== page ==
The reality again is that Sasha and Malia are just as at risk in America as Mike Brown and Rekia Boyd at this point.

And I hope that he someday publicly acknowledges that truth.

ANDERSON: What happens next? What happens next in Baltimore? What happens next in Ferguson?

MCKESSON: You know, Baltimore and in Ferguson and cities around the country there are strong organizing communities coming together in the

fight against police brutality. I think that we'll see in the next 100 days is people organized more strategically and continue to protest and

disrupt for systemic and structural change. And I have every faith that that will continue.

ANDERSON: DeRay, it's a pleasure having you on, thank you very much indeed for making some time for us and for our international viewers.

This is a story that resonates around the world. Thank you.

Still to come, Japan's prime minister speaks to a joint meeting of the U.S. congress. We'll have live reports from Tokyo and from Washington for

you this evening.


[11:41:22] ANDERSON: This is CNN and Connect the World with me Becky Anderson out of the UAE at 40 minutes past 7:00. Welcome back.

Japanese Prime Minister Shinzo Abe is in Washington where the pomp and circumstance of an official state visit are in full display.

A meeting with President Barack Obama at a state dinner highlighting the strong ties between the two countries. Right now, Mr. Abe is on

Capitol Hill addressing a joint meeting of the U.S. congress. Lawmakers in that chamber have some questions about a Transpacific trade deal. Some are

also concerned about Mr. Abe's view of history.

CNN's Will Ripley is in Tokyo. Jim Acosta is in Washington. They join me now to explain it all.

Let's start with you, Will. I know that you've seen the speech that the prime minister is currently making. What's his message to Washington

and the wider public?

WILL RIPLEY, CNN CORRESPONDENT: Well, the message that he's giving to the United States is one of an increase partnership in the coming years,

both in the areas of trade and security. And as he continues to deliver the speech right now, he will lay out the plans that Japan and the U.S.

have, including increased use of Japan's military, the self defense force, and also the TPP that trade deal that President Obama and Shinzo Abe have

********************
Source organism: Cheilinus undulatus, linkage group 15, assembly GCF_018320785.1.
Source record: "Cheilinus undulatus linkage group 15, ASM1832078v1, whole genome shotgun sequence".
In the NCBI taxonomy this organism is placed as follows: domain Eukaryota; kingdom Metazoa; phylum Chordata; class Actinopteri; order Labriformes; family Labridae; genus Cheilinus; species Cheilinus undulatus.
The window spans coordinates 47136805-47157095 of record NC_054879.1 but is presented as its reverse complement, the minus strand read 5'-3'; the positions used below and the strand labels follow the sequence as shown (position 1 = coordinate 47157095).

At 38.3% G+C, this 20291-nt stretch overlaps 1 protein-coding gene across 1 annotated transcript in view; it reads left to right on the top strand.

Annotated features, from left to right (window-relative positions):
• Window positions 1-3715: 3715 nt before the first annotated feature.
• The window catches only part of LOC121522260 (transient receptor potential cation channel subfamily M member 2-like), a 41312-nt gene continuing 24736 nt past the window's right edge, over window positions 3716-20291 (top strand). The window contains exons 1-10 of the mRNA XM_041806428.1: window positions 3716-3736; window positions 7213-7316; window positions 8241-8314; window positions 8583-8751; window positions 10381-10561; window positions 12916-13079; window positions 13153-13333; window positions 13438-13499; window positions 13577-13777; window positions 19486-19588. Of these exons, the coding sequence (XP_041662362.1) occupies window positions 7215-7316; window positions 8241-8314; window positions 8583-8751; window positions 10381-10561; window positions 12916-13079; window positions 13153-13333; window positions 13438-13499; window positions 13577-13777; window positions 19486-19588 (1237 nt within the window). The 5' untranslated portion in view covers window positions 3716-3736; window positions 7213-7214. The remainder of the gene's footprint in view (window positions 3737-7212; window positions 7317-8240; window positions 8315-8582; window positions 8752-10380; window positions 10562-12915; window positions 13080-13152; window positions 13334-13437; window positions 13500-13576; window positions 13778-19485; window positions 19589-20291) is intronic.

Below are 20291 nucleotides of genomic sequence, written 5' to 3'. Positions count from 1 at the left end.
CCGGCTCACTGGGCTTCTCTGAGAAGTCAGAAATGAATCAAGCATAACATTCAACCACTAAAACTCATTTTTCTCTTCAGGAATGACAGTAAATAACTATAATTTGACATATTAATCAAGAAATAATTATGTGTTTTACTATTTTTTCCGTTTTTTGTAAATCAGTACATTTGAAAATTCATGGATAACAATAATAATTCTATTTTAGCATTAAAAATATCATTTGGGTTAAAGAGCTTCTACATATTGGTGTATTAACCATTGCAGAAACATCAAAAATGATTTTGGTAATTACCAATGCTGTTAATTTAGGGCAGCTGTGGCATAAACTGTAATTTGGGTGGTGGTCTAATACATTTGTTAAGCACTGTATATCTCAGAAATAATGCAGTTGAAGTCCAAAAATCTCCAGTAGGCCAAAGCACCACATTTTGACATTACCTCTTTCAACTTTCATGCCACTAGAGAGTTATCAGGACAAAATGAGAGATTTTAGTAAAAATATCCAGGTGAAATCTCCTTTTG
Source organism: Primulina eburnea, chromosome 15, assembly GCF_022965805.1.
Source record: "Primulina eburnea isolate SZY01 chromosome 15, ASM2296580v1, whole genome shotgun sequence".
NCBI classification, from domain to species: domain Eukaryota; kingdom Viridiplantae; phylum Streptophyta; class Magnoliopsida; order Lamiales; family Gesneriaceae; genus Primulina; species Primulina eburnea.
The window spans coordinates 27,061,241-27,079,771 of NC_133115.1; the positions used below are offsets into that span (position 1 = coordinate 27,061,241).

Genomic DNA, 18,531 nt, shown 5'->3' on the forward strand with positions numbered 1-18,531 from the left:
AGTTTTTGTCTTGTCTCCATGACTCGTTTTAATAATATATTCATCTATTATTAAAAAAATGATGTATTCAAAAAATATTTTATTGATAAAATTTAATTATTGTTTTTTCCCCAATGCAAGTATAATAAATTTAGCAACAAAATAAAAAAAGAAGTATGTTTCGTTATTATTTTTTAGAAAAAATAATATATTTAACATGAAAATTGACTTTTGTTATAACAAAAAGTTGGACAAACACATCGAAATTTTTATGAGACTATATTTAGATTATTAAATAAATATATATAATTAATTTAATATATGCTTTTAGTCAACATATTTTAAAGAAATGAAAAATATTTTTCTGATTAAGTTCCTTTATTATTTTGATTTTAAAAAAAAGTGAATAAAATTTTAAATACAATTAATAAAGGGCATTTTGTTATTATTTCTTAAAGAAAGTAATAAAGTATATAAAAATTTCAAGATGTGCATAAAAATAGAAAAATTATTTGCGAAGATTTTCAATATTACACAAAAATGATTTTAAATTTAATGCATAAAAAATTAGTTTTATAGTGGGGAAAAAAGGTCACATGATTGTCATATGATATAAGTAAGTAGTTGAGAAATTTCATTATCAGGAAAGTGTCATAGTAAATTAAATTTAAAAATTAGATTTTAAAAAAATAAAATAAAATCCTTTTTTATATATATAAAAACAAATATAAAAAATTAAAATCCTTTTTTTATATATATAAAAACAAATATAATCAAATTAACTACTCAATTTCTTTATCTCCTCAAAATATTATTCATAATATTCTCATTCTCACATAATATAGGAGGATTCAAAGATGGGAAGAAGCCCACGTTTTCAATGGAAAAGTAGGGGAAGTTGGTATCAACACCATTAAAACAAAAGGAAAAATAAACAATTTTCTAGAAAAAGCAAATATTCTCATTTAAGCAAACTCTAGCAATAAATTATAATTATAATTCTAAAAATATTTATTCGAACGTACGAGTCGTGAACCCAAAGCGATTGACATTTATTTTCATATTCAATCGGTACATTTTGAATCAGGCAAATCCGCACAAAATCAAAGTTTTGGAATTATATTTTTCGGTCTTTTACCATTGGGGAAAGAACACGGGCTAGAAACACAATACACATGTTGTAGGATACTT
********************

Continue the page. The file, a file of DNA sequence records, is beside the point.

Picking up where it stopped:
discussed in detail during this Washington trip.

But I have to tell you, Becky, one thing that really stands out that he has not done is give what critics in this region would consider a

sincere apology for Japan's wartime atrocities during World War II. Three sentence in his eight page speech were devoted to the occupation of South

Korea and China, which he didn't mention specifically. And also the sexual exploitation and enslavement of tens of thousands of women during World War

II that's been an issue. There have been protesters in Washington, comfort women is what they were called back then. They've been speaking out

demanding a heartfelt apology from Shinzo Abe. He did not give that during this speech which continues right now, Becky.

ANDERSON: And as we speak, we're watching pictures come in from Washington. He's just got a standing ovation. It wasn't clear whether the

entire hall stood, but certainly a significant proportion of those gathered did.

Jim, you were just hearing what Will has been saying and what we believe will be said by the prime minister in this speech. How is he going

to go down?

JIM ACOSTA, CNN CORRESPONDENT: You know, I think it'll be received well. This is the first time a Japanese prime minister has addressed a

joint session of congress -- or I should say a joint meeting of congress, only the president can address a joint session of congress. And it comes